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REWRITALIZE: Uniting Arts And Health Through Writing

How does one unite the two very different worlds of arts and health without compromising neither of the two? Birgit Bundesen, senior consultant, and head of Mental Health care center Amager (DK) might not have the complete answer, but she has made important experiences in combining the two strands through her project REWRITALIZE.

This article looks closer at Birgit Bundesen and colleagues’ process of developing an Arts and Health intervention using creative writing workshops at a mental health care center and on her hopes for the further direction in the arts and health field.

By Laura Vestergaard Pedersen

The Building Process

The original idea started between Birgit Bundesen, senior consultant in psychiatry and prof. Bent Rosenbaum, authors Pablo Llambías, Trisse Gejl and Martin Glaz Serup who wanted to make a more formal structure for a creative intervention around psychiatric patients and their recovery. This came out of an observed lack of opportunities for creative expression and art activities for users of the psychiatric hospital.


In 2017, the idea manifested in the Centre for Arts and Mental Health in Copenhagen, led by Birgit Bundesen, and consists of both health care professionals and professional authors and artists.

They gathered around the aim to focus on a more holistic approach to mental health that takes social, existential, and aesthetic aspects into account.


The centre initiated, among other initiatives, the research programme REWRITALIZE. The aim was to develop a structure for an Arts and Health intervention, that would be easy to replicate, but at the same time made room for improvisation and creativity from the facilitator, depending on the group´s needs.

The REWRITALIZE Intervention

The intervention REWRITALIZE is structured as participatory creative writing groups aimed at people with lived experience with mental illness. This meaning that it combines principles from psychotherapy with the creative and playful exploration from an art workshop. Birgit Bundesen notes that it was important for the participants, that it was not offered as therapy but as a possibility to be creative. This was a space where the literary writings as aesthetic constructs were centre of attention.


Normally the intervention runs for 15 weeks with sessions once a week. The sessions are facilitated by professional authors who introduces the theme, writing focus and exercises, much like it is taught at universities and writing academies. In the beginning of the intervention process, the exercises consist of short flow writing exercises to get the participants started and to overcome anxiety and focus on achievement. The workshop should be a safe environment where there is no wrong or right. Further on in the sessions, exercises focus on improving writing skills and cultivating reflective competencies. There is never any homework, and all writings are done during the time together.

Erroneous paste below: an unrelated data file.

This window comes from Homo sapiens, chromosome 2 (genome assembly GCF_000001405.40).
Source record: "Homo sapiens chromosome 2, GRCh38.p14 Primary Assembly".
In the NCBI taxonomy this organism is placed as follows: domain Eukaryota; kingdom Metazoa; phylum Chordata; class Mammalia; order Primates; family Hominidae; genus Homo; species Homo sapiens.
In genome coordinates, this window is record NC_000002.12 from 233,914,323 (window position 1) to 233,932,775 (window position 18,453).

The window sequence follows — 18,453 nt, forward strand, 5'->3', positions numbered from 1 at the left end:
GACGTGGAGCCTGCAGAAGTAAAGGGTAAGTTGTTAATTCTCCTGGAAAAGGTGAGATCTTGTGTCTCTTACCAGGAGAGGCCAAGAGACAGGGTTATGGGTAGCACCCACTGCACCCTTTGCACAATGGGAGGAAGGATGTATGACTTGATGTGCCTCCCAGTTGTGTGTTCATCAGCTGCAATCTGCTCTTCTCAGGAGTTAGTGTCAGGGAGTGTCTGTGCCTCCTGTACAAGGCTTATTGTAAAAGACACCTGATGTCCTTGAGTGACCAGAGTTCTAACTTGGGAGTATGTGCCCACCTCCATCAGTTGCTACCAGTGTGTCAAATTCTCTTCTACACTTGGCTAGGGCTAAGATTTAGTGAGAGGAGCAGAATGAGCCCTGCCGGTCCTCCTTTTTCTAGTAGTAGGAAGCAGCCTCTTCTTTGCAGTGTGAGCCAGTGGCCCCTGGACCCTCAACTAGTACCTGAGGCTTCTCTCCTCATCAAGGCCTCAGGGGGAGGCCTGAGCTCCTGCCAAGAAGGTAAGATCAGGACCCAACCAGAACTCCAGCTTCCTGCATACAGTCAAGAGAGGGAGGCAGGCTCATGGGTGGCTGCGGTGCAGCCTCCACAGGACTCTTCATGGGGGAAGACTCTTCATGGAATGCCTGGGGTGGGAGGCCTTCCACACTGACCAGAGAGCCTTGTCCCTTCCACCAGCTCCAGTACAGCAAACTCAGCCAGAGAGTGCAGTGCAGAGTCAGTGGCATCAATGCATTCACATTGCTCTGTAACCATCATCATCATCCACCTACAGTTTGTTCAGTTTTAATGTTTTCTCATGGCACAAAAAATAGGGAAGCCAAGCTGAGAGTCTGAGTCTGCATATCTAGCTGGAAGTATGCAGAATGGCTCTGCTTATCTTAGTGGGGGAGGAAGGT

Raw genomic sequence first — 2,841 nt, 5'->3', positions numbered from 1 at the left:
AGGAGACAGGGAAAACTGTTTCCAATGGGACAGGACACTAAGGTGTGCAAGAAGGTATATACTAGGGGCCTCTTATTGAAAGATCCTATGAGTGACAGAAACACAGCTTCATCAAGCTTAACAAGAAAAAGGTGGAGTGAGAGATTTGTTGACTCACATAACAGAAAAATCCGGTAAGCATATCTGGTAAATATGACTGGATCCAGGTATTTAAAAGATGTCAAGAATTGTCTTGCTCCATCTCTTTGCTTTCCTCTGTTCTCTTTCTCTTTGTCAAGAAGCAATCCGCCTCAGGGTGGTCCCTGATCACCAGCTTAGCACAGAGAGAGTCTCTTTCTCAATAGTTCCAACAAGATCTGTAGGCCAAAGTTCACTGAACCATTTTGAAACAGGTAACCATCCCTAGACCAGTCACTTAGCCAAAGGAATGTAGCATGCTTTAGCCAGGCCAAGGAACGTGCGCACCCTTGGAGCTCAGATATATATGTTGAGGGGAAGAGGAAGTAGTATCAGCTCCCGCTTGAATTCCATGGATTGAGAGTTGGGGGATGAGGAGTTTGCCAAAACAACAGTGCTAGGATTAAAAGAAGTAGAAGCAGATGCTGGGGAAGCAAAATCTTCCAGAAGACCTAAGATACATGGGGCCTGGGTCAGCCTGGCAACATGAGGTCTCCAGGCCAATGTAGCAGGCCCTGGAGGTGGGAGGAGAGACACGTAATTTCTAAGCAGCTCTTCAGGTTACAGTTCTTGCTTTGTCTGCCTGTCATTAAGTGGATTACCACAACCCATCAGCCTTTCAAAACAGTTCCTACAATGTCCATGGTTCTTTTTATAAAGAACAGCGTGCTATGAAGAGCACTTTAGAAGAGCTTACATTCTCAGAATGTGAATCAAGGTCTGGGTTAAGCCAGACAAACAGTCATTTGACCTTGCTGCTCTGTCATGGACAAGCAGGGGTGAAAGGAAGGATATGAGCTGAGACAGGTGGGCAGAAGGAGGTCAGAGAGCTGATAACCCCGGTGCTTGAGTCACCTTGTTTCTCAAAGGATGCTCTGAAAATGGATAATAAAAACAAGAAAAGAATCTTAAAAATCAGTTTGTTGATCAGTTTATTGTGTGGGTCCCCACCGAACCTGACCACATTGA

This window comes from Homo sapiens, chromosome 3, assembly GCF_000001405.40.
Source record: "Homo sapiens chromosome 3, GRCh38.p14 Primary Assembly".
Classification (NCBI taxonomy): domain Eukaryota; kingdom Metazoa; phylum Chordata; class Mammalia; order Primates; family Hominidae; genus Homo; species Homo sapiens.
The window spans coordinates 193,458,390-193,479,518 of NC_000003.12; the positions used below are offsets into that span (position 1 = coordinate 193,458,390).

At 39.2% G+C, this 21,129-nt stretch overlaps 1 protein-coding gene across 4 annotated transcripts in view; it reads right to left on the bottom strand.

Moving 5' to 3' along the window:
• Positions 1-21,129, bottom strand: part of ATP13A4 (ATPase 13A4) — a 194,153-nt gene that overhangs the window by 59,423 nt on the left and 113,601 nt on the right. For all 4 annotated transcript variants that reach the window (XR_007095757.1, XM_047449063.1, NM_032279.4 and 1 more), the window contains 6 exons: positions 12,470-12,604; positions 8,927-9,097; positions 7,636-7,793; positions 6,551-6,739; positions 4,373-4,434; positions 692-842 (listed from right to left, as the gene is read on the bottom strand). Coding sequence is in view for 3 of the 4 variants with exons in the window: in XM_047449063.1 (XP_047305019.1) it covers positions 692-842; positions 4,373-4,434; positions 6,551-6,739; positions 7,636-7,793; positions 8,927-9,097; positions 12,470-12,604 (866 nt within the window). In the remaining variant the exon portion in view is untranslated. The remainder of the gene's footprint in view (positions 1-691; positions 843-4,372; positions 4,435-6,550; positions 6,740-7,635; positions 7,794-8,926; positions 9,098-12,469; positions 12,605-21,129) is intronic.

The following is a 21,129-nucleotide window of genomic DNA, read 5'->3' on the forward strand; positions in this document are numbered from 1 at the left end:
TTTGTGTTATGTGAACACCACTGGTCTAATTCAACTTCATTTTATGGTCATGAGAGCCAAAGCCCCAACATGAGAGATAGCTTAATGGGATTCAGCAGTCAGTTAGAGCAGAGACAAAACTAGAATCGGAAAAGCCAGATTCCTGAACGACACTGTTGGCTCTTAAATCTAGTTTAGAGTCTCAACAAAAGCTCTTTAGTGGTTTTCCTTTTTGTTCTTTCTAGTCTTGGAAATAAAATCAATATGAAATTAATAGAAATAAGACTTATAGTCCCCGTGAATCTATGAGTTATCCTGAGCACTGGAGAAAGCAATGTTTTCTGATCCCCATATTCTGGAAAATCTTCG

In each session there is also a mental health care professional present who makes sure that the participants feel safe and can follow up on participants afterwards, if needed. If the group is well functioning the co-therapist participates in the writing as other group members. The co-therapist is responsible for recruiting participants for the group. In general, Birgit Bundesen and the team has emphasized the importance of involving both artists and health care professionals in the development and execution of the intervention because both are essential to make meaningful content and guidelines.


From 2017 and up to the present the research group gathered data from the writing groups, consisting of questionnaires before and after the intervention and qualitative retrospective interviews. The results were overall promising with interviews indicating that participants benefited from the intervention as part of a recovery process. The research points out that the literary writing workshops helped the participants improve their feelings of self-esteem, transform the basic trust in themselves, and alter the reflections upon themselves in different social situation in a more positive direction. The group just published a systematic literature review (*LINK*that shows that creative writing in groups have effect on recovery parameters for people with lived experience of mental illness, but also that much more research is needed.

Thoughts On The Arts And Health Field

When asking Birgit what she believes the arts and health field calls for now, she answers:


“The Art and Health sectors need more time to hear each other’s views and to learn each other’s language. There must be respect for both field’s professional work so that neither becomes an instrument for the other. Furthermore, the field calls for political awareness and willingness from the politicians to be more ambitious.”


Birgit Bundesen also emphasizes the ethical responsibility we have in this field when directing interventions toward vulnerable groups and claiming that it has a health promoting effect:


The Arts and Health field has promising effects, but we still have to make more and better research in the area before offering it to vulnerable groups. We have an ethical responsibility as health care professionals that we make sure that we are not taking any risks on our patients mental health.”


In the future, Birgit Bundesen and her colleagues just received government funding for expanding into a National Centre for Arts and Mental Health where they will continue to work towards promoting the field of Arts and Mental Health through research and close collaboration between both health and arts professionals.